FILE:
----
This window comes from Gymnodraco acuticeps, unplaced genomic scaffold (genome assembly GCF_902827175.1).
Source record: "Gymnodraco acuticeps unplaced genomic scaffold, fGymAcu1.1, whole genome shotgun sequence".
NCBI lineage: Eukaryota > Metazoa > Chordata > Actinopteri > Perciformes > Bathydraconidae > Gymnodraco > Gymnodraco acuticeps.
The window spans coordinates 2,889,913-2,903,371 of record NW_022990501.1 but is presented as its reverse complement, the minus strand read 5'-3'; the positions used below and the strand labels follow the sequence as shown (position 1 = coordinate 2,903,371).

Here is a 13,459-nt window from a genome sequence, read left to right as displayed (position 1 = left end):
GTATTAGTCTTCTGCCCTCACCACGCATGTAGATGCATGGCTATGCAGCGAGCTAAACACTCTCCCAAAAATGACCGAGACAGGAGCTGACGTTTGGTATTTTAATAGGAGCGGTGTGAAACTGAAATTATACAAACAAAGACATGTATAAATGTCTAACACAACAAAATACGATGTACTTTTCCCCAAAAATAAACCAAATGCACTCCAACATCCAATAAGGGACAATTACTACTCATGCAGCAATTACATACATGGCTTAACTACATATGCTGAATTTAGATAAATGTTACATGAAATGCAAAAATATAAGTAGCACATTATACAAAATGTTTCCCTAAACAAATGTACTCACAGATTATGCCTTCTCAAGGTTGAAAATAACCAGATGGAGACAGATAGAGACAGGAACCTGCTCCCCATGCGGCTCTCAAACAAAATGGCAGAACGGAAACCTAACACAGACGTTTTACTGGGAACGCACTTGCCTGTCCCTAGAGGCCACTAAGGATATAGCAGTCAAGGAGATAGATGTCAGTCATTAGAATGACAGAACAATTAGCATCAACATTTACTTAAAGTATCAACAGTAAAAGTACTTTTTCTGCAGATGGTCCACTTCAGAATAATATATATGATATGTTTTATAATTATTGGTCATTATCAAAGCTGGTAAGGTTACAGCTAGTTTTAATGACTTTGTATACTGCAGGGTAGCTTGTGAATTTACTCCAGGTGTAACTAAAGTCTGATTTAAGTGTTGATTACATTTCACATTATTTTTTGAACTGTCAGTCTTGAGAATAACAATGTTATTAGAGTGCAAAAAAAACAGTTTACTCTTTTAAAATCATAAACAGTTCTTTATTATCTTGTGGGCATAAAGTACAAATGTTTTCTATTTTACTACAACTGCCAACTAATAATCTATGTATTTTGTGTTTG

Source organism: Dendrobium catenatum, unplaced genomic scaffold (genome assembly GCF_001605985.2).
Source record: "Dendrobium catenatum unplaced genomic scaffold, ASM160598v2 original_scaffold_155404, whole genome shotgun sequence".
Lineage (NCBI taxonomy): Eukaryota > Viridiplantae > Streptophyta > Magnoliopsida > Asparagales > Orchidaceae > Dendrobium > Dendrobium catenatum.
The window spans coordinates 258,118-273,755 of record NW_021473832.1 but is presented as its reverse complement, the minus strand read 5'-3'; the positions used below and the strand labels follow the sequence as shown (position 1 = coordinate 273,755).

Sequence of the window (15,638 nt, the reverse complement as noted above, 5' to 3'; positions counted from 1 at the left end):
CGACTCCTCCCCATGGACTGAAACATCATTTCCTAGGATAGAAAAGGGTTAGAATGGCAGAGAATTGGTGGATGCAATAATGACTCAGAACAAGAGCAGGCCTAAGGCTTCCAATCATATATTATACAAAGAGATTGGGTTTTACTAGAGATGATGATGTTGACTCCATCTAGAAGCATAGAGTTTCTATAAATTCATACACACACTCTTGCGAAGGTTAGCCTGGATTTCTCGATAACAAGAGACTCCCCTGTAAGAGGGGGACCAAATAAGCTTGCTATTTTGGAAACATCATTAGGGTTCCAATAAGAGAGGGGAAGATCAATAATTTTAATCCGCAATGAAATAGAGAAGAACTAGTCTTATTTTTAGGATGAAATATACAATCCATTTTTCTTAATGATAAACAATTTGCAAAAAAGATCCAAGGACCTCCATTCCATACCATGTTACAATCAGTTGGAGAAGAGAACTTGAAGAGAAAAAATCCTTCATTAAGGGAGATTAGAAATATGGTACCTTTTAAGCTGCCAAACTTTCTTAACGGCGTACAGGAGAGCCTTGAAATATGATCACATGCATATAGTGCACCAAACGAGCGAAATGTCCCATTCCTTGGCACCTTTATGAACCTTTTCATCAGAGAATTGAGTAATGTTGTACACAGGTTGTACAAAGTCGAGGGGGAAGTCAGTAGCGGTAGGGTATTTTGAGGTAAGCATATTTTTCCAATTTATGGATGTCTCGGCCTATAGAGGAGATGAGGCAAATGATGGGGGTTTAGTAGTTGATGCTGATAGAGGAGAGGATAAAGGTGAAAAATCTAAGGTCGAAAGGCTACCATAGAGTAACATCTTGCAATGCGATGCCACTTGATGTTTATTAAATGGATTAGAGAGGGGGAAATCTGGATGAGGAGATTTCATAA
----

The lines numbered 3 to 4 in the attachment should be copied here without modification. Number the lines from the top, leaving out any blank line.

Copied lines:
NCBI lineage: Eukaryota > Metazoa > Chordata > Actinopteri > Perciformes > Bathydraconidae > Gymnodraco > Gymnodraco acuticeps.
The window spans coordinates 2,889,913-2,903,371 of record NW_022990501.1 but is presented as its reverse complement, the minus strand read 5'-3'; the positions used below and the strand labels follow the sequence as shown (position 1 = coordinate 2,903,371).